The trial of a challenge to Michigan's ban on gay marriage opened this week in downtown Detroit and is expected to last until next Thursday.

Plaintiffs in the case are a lesbian couple looking to jointly adopt their three foster children – Nolan, 4, Jacob, 3, and Ryanne, 3 – but who cannot because of the state's 2004 voter-approved constitutional amendment limiting marriage to heterosexual couples.

At the suggestion of U.S. District Judge Bernard Friedman, April DeBoer and Jayne Rowse of Hazel Park amended their lawsuit to also challenge the state's marriage ban.

According to, attorneys representing the plaintiffs have called five expert witnesses to the stand.

On Friday, Nancy Cott, a Harvard professor with expertise in the history of marriage, testified that neither procreation nor gender roles are a requirement for marriage.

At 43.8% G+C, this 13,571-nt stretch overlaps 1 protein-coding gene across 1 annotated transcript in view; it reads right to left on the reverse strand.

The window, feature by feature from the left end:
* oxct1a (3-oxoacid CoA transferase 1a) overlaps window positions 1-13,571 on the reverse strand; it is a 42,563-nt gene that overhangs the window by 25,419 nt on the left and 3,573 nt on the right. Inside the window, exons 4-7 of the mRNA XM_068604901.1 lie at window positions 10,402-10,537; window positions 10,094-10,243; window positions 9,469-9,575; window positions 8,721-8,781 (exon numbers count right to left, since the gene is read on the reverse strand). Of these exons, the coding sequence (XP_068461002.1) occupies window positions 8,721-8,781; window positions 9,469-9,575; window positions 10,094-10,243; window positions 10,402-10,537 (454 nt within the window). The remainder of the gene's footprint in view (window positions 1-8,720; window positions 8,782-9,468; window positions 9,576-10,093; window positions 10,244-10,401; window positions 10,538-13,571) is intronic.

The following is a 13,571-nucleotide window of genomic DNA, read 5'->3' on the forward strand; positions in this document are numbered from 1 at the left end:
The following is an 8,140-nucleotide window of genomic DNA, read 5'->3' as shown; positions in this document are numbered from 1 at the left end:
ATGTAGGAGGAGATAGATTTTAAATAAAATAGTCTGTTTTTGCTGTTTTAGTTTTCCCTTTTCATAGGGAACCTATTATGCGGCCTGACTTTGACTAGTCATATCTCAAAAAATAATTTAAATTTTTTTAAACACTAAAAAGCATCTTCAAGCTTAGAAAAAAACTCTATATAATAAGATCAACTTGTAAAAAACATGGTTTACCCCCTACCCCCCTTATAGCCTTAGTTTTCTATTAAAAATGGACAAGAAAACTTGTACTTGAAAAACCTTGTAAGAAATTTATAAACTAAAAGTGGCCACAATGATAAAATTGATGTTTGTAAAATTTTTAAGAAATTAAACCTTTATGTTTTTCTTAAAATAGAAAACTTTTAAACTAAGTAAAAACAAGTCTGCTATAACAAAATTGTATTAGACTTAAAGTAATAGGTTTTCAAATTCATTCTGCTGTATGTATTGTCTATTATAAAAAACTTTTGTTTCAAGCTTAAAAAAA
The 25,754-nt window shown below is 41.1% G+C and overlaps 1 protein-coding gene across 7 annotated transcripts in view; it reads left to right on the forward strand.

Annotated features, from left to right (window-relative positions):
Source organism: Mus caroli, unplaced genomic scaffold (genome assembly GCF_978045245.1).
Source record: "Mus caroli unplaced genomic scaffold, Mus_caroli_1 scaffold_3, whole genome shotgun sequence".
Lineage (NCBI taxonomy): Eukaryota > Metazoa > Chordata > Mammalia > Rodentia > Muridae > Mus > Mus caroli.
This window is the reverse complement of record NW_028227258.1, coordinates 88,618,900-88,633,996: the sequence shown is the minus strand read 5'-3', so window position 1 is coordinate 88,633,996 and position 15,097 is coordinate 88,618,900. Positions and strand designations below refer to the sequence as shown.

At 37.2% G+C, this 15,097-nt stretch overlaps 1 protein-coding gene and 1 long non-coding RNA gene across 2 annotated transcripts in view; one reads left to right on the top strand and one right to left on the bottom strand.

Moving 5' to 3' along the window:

“Nobody applying for a marriage license has ever been asked what roles the two parties will take on,” Cott said.

“Inability to have a child has never been grounds for divorce in any state,” she later said.

Marriage in contemporary America, Cott testified, is “about mutual support in an emotional way as well as in an economic way. … So that the relationship of marriage to gender has been on a historical trajectory toward a kind of neutrality.”

Witnesses for the state will take the stand on Monday, including Mark Regnerus, an associate professor of sociology at the University of Texas at Austin, who has been widely criticized for concluding in a 2012 study funded by a conservative think tank that children are negatively affected by having gay parents.

(Related: Mark Regnerus: Gay marriage will embolden straight men to demand open relationships.)